Why choose RA pregnancy as our field of research?


The fact that RA can improve naturally during pregnancy is a huge deal. Even if it does not happen in ALL women, still, it does happen! And when it does, it is regarded like a miracle of nature … These observations made me wonder: If we could mimic the beneficial effects of pregnancy on RA, would we be able to treat RA with minimal side-effects or even cure the disease? Given that currently available medications have serious side effects, mimicking the effect of pregnancy to alleviate RA symptoms would be highly advantageous. Unfortunately, why RA improves (or gets worse) during pregnancy, and why it flares after child-birth, is still unknown. Although hormonal changes during pregnancy may seem to be an obvious benefactor, they do not explain why RA improves in many, but not all, women with RA. Nor do increased levels of cortisol as Dr. Hench had thought.

Not much is known about what happens during pregnancy in RA. This field of research has not been thoroughly explored. As it turns out, finding women with RA to participate in pregnancy research has been an especially difficult task, not because they did not want to participate, but because researchers did not know how to find them in large enough numbers for research results to be meaningful. On top of that, research participants would need to be enrolled before pregnancy so that changes occurring from “before” to “during” pregnancy can be observed and understood – and that has been an even more daunting task!

This was all the more reason to start my research in this area. On the one hand, there was a high risk that enrolling women in a study at the pre-pregnancy stage could be extremely difficult, if not impossible; this would not be good for my scientific career. On the other hand, I chose to be in the field of RA research because I wanted to help people who, once affected with RA, bear the painful consequences of this disease for life. Should it not be our moral obligation to seize the opportunity to solve this mystery (of why RA improves during pregnancy) – or at least try our best – if doing so meant that we could uncover new knowledge that could potentially give people with RA a more comfortable life? Well, it wasn't a hard choice. And a good challenge is always welcome :)

Improvement: how much? for everyone?

Extent of improvement
Women with RA are well-acquainted with the natural pregnancy-induced improvement of the disease. Those who have experienced it describe it as being “better than any known medications for RA”. However, the extent of improvement appears to vary from one person to another, as reported by patients. Unfortunately, the beneficial effect of pregnancy is only temporary and is followed by a predictable flare of the disease 3-6 months after child- birth.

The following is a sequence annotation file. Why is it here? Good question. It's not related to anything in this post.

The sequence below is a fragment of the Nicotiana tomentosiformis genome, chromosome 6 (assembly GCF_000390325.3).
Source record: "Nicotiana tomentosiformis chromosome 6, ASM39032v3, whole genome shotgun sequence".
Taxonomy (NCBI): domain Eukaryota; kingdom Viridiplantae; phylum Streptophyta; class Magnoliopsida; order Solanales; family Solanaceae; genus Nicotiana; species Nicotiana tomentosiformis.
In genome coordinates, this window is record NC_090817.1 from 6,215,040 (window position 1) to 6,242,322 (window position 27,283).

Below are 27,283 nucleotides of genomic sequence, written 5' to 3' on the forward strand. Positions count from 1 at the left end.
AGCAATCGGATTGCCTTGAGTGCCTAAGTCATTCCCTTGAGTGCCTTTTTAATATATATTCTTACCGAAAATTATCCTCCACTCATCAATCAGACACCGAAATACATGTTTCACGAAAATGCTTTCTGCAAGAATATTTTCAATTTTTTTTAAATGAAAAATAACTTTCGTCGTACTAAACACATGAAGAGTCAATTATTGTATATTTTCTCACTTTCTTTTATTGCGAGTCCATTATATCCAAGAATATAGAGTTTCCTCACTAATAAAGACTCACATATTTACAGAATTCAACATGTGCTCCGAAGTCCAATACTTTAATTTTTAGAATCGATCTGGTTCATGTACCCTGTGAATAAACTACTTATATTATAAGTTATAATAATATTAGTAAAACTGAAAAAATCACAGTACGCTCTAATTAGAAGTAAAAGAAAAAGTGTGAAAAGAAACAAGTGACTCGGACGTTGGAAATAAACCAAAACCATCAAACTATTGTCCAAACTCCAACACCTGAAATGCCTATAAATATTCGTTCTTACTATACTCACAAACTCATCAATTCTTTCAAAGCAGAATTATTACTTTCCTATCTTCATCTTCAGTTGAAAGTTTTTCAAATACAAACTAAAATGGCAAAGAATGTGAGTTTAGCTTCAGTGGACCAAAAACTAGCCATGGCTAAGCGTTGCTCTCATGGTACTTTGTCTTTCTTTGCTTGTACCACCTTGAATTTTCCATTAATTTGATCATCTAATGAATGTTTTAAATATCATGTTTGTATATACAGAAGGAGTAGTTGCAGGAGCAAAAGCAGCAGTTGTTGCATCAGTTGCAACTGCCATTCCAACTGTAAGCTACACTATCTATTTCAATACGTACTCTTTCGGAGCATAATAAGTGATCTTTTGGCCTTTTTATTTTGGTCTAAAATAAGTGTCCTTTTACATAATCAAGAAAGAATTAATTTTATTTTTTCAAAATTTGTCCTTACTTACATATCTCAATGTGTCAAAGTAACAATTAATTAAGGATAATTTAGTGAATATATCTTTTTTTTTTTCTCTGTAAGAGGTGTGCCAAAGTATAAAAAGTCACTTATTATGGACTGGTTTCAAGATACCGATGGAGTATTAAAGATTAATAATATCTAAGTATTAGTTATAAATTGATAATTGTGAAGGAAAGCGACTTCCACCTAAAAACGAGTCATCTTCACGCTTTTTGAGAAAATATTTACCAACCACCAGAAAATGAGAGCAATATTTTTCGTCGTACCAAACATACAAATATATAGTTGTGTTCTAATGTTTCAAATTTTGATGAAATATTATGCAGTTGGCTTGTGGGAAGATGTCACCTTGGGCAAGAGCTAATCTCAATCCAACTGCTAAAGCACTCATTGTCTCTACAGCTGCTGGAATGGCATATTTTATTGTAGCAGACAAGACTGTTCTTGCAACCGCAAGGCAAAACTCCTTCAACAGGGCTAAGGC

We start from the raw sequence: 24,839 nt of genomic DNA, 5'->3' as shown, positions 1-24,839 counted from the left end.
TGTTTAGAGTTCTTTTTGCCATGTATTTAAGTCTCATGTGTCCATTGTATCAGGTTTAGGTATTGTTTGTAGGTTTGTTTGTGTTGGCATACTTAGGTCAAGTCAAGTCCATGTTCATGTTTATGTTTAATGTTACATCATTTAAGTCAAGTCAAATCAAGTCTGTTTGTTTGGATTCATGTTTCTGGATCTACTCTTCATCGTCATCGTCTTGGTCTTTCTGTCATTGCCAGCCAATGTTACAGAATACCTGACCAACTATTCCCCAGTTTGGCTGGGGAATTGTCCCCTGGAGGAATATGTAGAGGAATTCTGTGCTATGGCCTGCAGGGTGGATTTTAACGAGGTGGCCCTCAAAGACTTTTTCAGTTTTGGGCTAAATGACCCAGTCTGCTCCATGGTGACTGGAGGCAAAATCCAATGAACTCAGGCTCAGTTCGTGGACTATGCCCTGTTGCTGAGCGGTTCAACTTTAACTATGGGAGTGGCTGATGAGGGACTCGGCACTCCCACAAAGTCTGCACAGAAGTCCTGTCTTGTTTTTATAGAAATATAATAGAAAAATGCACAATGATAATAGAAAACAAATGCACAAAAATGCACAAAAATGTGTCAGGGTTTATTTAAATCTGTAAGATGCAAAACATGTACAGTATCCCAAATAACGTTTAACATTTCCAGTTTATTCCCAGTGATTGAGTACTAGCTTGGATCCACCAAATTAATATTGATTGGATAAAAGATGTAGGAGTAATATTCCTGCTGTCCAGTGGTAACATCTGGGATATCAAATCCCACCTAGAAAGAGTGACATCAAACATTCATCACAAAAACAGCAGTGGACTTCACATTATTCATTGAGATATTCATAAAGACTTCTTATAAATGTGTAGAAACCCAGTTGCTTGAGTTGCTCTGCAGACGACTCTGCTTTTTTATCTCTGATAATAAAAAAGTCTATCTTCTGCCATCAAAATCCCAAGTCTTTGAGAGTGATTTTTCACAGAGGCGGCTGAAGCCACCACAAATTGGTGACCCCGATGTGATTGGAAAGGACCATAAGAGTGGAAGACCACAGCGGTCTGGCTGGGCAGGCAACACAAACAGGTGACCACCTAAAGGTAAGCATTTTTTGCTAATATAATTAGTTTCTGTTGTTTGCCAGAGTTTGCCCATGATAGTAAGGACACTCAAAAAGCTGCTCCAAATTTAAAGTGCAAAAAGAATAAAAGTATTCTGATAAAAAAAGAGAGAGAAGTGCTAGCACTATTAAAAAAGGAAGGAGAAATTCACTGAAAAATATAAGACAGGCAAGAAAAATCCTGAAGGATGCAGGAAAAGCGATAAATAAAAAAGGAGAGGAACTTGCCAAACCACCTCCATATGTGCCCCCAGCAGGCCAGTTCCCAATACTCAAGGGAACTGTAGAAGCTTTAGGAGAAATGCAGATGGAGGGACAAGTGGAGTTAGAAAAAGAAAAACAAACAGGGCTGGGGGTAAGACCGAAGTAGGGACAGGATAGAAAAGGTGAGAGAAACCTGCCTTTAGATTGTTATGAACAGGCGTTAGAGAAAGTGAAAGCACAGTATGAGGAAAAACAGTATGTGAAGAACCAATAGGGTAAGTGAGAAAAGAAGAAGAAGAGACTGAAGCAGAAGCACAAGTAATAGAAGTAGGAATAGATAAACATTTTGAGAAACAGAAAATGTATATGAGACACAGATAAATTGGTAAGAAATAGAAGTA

Not all women experience an improvement
It should also be noted though that not all women with RA experience an improvement during pregnancy. Following Dr. Hench’s 1938 paper, there have been numerous publications reporting that approximately 75-90% of women with RA experience a natural improvement during pregnancy. More recently, one study in the Netherlands found that the proportion of women with RA who go into remission during pregnancy is much lower – closer to 50%. Among the women who do not improve, the disease remains unchanged or may even get worse during pregnancy.


RA and pregnancy

While reading through the scientific literature on RA (before we started our own project), I was struck by the fact an incurable and disabling disease like RA could improve naturally during pregnancy. This meant that while existing medications were associated with serious side effects and were ineffective in up to 30% of patients, “nature” had a way of making women with RA feel all better during pregnancy, without any side effects! This natural improvement of RA was studied and first reported in 1938 by Dr. Philip Hench, who proposed that it could be due to an as yet unidentified “anti-rheumatic Substance X” being produced during pregnancy. Dr. Hench’s research later led to the discovery of corticosteroids as a treatment for RA, a discovery for which he shared the Nobel Prize in Physiology or Medicine in 1950. Here is a copy of his 1950 Nobel lecture. However, it was later found that corticosteroids do not explain the natural improvement of RA during pregnancy. Today, almost 78 years (!) after Dr. Hench’s first paper was published on the topic, the identity of the mysterious pregnancy-induced anti-rheumatic substance X still remains unsolved...